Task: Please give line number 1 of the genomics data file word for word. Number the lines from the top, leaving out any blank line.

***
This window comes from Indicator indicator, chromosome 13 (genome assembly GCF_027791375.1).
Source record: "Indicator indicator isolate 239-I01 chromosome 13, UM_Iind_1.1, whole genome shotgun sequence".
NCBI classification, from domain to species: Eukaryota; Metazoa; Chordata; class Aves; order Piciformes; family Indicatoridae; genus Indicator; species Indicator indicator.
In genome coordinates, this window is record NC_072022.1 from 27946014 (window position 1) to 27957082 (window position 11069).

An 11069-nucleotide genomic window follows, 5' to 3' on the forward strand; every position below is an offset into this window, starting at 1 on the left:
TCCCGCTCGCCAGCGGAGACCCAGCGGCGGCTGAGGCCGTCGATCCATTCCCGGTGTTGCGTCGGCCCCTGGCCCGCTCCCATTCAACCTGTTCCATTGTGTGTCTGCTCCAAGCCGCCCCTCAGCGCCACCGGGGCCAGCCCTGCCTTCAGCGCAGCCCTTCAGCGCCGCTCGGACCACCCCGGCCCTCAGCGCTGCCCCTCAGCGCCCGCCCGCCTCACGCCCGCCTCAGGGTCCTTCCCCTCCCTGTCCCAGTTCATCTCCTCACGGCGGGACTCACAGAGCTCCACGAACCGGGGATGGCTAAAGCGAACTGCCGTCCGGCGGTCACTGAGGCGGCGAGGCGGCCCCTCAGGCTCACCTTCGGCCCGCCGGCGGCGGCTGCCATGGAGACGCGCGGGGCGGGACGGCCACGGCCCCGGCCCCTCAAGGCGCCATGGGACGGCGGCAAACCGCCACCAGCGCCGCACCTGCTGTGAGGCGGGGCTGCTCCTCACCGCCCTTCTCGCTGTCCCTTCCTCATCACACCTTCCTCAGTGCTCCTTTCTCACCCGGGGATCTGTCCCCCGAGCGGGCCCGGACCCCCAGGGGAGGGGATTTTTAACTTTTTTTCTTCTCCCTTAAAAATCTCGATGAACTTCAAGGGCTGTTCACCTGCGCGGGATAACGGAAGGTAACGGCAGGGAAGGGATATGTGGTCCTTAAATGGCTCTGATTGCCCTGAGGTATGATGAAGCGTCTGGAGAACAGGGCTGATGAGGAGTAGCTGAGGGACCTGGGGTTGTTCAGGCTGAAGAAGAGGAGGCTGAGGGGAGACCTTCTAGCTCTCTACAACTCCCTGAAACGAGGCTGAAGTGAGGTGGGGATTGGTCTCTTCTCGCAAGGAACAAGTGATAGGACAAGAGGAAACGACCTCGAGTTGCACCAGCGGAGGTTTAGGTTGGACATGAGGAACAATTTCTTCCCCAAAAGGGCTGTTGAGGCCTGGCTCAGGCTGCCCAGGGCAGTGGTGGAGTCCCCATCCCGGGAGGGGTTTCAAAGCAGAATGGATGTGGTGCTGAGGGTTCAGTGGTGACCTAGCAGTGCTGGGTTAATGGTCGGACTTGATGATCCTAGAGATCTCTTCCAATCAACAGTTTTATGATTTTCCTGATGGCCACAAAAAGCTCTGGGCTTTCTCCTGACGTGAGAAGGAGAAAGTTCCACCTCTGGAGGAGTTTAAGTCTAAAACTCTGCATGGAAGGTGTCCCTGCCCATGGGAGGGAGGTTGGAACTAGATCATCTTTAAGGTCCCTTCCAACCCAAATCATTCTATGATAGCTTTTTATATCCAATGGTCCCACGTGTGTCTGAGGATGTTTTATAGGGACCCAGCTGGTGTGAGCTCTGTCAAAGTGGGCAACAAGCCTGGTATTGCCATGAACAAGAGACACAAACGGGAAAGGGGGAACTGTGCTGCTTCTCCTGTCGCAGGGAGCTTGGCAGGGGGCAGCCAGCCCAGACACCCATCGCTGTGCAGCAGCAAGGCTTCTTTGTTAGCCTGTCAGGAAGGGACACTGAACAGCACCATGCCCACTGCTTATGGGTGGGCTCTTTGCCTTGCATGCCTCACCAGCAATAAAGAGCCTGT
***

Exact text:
This window comes from Indicator indicator, chromosome 13 (genome assembly GCF_027791375.1).